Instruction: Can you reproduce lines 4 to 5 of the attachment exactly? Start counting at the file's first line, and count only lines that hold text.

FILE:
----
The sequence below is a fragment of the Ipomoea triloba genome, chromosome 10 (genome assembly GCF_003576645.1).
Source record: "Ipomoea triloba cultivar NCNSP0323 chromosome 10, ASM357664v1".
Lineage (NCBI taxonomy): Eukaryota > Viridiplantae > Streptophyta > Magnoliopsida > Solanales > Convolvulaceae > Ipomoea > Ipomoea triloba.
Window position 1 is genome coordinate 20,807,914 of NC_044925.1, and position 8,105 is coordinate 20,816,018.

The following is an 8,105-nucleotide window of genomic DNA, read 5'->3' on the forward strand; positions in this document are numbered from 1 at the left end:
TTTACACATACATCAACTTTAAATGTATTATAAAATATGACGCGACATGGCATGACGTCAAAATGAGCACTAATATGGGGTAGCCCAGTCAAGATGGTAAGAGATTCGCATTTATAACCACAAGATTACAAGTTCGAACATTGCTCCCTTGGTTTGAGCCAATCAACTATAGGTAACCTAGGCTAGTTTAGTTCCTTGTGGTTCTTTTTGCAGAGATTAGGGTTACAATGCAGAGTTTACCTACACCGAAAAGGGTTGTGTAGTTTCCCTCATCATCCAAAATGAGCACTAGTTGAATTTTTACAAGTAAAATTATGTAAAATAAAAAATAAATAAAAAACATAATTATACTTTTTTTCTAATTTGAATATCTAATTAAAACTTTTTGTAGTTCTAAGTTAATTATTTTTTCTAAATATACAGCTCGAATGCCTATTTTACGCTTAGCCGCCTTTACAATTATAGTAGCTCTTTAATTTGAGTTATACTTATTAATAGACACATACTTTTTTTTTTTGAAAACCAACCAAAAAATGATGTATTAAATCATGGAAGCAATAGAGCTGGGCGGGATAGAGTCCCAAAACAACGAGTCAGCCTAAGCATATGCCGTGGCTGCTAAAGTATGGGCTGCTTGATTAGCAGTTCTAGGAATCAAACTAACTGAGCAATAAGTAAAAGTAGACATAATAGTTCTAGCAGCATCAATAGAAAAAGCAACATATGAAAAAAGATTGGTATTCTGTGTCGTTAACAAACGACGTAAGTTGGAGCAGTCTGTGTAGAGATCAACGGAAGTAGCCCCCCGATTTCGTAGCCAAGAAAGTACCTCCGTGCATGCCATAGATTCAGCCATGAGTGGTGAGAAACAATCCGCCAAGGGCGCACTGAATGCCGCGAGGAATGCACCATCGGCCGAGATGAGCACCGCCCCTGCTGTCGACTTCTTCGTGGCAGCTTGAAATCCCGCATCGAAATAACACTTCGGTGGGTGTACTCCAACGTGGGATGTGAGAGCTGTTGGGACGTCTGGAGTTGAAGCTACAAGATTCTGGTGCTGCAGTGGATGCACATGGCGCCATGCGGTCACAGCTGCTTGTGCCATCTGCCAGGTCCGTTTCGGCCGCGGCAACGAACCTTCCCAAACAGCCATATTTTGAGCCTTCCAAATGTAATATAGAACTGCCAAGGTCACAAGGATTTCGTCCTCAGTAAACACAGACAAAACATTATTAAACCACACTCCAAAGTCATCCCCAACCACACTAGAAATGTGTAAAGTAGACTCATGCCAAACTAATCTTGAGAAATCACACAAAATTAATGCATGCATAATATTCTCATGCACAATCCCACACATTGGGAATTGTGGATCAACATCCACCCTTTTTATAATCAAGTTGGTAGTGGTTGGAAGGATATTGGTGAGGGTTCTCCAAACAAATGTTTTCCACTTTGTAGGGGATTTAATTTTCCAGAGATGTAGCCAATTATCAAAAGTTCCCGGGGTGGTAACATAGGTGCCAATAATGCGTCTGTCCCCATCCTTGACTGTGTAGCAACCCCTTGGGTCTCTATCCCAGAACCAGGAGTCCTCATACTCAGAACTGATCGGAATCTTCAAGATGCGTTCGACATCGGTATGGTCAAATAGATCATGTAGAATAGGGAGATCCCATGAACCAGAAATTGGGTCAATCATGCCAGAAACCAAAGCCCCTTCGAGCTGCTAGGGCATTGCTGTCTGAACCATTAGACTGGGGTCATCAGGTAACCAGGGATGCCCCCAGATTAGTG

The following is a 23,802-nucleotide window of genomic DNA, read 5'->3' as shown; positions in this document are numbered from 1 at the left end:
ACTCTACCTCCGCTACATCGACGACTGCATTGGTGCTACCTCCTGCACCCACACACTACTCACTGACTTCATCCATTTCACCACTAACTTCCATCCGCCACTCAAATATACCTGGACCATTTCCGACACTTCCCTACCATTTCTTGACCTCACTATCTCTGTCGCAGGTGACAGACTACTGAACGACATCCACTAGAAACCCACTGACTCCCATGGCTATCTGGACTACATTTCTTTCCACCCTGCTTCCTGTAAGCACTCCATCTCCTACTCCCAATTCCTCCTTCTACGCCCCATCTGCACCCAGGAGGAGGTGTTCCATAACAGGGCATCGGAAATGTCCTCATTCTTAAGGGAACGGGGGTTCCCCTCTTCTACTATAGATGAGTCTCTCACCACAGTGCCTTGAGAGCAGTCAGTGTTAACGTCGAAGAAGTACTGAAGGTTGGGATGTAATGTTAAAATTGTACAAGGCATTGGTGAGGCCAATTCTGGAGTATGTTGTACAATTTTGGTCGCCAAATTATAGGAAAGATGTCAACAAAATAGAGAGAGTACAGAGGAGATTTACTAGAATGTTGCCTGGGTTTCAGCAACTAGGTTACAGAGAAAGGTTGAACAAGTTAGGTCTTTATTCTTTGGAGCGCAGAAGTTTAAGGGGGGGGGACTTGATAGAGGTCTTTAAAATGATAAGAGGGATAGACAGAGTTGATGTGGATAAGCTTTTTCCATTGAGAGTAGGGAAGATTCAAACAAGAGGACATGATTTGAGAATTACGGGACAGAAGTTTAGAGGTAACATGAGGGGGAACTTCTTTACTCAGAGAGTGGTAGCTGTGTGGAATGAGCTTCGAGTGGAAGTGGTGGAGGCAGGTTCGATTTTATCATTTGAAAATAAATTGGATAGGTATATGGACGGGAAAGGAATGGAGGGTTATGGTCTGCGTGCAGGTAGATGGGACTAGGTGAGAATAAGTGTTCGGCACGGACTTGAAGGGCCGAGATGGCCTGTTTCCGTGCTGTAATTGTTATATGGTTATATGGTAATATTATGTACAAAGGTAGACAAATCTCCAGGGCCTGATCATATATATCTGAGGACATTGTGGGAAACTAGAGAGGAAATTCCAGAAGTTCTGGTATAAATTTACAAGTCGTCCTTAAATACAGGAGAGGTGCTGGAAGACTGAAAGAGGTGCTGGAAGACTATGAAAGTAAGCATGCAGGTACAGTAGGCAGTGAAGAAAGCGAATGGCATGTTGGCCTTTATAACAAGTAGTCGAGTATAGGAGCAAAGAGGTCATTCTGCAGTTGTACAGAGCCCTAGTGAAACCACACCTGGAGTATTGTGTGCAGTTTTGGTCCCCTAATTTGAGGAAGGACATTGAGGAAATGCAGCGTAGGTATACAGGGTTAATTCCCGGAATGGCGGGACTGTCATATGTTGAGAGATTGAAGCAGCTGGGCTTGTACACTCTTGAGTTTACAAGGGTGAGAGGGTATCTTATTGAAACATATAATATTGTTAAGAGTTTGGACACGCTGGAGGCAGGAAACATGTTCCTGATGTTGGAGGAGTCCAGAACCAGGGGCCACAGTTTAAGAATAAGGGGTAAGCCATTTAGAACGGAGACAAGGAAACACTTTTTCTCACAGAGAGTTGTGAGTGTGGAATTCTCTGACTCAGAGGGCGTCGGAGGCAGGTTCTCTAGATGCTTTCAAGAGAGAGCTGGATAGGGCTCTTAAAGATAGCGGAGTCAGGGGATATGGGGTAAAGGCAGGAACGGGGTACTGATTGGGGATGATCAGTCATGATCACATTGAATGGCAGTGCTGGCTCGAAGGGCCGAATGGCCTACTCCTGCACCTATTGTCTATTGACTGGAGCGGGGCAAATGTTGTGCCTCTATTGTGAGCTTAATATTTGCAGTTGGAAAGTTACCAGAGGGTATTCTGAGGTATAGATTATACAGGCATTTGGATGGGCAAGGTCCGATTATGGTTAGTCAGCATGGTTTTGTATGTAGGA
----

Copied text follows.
Window position 1 is genome coordinate 20,807,914 of NC_044925.1, and position 8,105 is coordinate 20,816,018.

The following is an 8,105-nucleotide window of genomic DNA, read 5'->3' on the forward strand; positions in this document are numbered from 1 at the left end: